Don’t speed. Respect the road conditions when they are icy or rainy. It’s better to get where you need to go late – rather than not to get there at all.
Two First Responders are Dead & Another in Critical Condition
Lubbock lost two of its heroes. They gave their life to their community. Yet another, has been injured so badly that he’ll possibly never return to work again.
A week ago:
Officers and firefighters were called to a single-vehicle rollover crash on I-27 at approximately 8:19 a.m. Saturday. It appeared that the vehicle was traveling southbound and crossed the median into the northbound lanes where it rolled over.
While investigating this scene, another vehicle carrying a trailer was traveling southbound on I-27 when it crossed over the median and came to a stop in the northbound lanes — about 25 to 50 yards away from the first accident scene.
Police and firefighters – then spread out their resources to work both of the accidents. While personnel were investigating the two accidents, a third vehicle struck them and killed two and critically injured the third man.
27-year-old Officer Nicholas Reyna and 39-year-old Officer Eric Hill were killed in the wrecks. Matthew Dawson was critically injured.
The pickup truck that struck the first responders was a Ford F-250 – which traveled southbound on I-27, crossed over the median and struck one Lubbock police officer and two Lubbock firefighters. That vehicle came to a rest in an embankment. The driver of the vehicle was not driving in the single lane – as required by law.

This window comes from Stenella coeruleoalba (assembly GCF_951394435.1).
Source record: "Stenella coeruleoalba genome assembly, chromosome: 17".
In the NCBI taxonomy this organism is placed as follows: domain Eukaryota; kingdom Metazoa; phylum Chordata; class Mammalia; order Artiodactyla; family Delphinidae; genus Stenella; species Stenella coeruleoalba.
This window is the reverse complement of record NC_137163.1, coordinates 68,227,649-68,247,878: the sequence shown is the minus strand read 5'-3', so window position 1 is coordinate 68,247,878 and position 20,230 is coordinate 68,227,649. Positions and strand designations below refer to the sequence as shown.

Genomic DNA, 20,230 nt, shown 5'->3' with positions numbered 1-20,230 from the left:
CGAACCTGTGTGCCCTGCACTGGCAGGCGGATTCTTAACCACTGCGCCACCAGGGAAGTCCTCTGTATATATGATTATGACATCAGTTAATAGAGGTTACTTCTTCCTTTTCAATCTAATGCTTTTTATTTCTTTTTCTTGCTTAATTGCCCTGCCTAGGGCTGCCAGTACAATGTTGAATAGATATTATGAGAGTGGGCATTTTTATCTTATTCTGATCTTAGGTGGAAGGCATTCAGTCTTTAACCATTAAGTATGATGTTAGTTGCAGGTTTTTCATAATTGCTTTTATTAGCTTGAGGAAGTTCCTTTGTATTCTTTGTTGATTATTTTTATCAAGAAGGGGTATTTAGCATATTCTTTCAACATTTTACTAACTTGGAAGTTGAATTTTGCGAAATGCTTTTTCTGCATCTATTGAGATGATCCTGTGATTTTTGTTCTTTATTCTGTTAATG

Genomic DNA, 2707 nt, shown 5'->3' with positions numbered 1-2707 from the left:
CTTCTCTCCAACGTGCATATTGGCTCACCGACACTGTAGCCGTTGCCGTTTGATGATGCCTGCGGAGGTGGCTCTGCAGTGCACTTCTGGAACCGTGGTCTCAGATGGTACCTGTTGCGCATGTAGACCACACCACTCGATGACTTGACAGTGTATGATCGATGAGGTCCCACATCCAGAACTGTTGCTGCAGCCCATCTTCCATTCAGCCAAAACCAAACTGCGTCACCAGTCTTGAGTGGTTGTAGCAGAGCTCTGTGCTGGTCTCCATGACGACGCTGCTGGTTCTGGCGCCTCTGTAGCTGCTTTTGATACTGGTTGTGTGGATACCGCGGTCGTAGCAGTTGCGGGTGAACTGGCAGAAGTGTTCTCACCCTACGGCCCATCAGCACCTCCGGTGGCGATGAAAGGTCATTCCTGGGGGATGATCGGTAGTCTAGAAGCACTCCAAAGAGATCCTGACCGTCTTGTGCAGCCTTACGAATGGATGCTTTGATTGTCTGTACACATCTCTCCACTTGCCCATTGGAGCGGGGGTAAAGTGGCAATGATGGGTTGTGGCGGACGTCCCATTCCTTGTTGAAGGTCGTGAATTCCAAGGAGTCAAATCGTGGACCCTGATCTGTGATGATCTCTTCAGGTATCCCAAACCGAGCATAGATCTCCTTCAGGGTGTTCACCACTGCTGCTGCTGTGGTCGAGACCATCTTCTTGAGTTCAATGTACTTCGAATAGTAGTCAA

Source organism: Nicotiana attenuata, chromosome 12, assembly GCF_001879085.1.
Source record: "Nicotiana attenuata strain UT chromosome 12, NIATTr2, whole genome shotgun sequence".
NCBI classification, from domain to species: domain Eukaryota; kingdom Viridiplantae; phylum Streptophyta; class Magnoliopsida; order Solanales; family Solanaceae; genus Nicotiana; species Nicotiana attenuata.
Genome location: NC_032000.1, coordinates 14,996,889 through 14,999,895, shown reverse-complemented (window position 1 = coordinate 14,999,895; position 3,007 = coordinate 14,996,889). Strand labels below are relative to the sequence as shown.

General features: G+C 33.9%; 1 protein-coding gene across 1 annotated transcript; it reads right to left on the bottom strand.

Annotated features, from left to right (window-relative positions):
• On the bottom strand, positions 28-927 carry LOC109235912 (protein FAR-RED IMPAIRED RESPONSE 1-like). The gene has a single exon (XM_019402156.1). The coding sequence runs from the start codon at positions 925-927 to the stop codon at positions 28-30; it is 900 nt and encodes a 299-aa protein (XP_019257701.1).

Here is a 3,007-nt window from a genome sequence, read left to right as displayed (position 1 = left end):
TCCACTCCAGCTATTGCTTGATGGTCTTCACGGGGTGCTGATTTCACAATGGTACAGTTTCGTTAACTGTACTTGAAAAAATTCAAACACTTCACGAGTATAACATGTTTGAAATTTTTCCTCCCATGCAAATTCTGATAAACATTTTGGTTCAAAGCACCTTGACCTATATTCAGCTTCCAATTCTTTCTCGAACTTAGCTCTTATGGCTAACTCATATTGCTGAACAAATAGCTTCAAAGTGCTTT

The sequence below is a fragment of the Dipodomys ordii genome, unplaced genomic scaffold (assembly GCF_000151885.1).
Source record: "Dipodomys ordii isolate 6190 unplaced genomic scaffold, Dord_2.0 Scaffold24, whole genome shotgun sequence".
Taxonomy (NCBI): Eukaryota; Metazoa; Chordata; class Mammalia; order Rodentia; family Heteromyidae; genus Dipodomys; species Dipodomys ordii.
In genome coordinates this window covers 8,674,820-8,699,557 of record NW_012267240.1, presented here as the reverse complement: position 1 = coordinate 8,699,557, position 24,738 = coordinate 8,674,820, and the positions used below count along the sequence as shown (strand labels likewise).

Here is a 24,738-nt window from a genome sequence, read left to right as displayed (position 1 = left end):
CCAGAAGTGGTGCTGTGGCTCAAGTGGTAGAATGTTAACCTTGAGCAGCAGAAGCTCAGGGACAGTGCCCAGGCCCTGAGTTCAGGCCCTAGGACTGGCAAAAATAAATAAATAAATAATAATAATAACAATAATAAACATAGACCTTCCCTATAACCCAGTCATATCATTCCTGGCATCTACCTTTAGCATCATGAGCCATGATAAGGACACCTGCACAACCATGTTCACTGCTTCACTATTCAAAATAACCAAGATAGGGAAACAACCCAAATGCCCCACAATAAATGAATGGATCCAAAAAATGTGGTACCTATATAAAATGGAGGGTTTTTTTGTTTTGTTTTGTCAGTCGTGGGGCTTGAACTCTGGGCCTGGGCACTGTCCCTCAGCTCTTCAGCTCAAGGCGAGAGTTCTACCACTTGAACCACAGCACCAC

Move Over – It’s the Law
If you’ve ever been stranded on the side of a road, you know how dangerous and unnerving it can be. Cars and trucks speed by – only inches away, leave too little margin for error and could so easily result in a disastrous crash.
America’s first responders – police, fire, EMT’s – face this peril every day in the line of duty.
Tow truck drivers, highway workers, utility workers and others whose jobs sometimes require that they park their vehicle on the roadway or the side of the road are also at risk.
To keep people from being killed or injured in these situations, all fifty states now have mandatory “Move Over” laws. If you see a vehicle with emergency lights or flashers on, you are required to move over a lane and slow down.
More than 150 law enforcement officers have been killed since 1997 after being struck by vehicles along America’s highways. In fact, traffic-related incidents, including vehicle crashes, are one of the leading causes of death for law enforcement officers.
In 2017, 47 officers lost their lives in traffic-related incidents, with nine officers struck and killed outside their vehicles. Already in 2019, responder fatalities include 7 law enforcement officers. From 2007 to 2017, 39 percent of law enforcement officers killed in the line of duty were lost in traffic-related incidents.
Many have been seriously injured. This is a tragedy and completely preventable. Credit: https://www.transportation.gov/
Our thoughts and our prayers go out to the families that were injured or killed. We need to learn from this experience, which did not have to happen. Drive carefully and watch your speed.
Even when we do things right, bad things can happen. Safety should be our number one concern.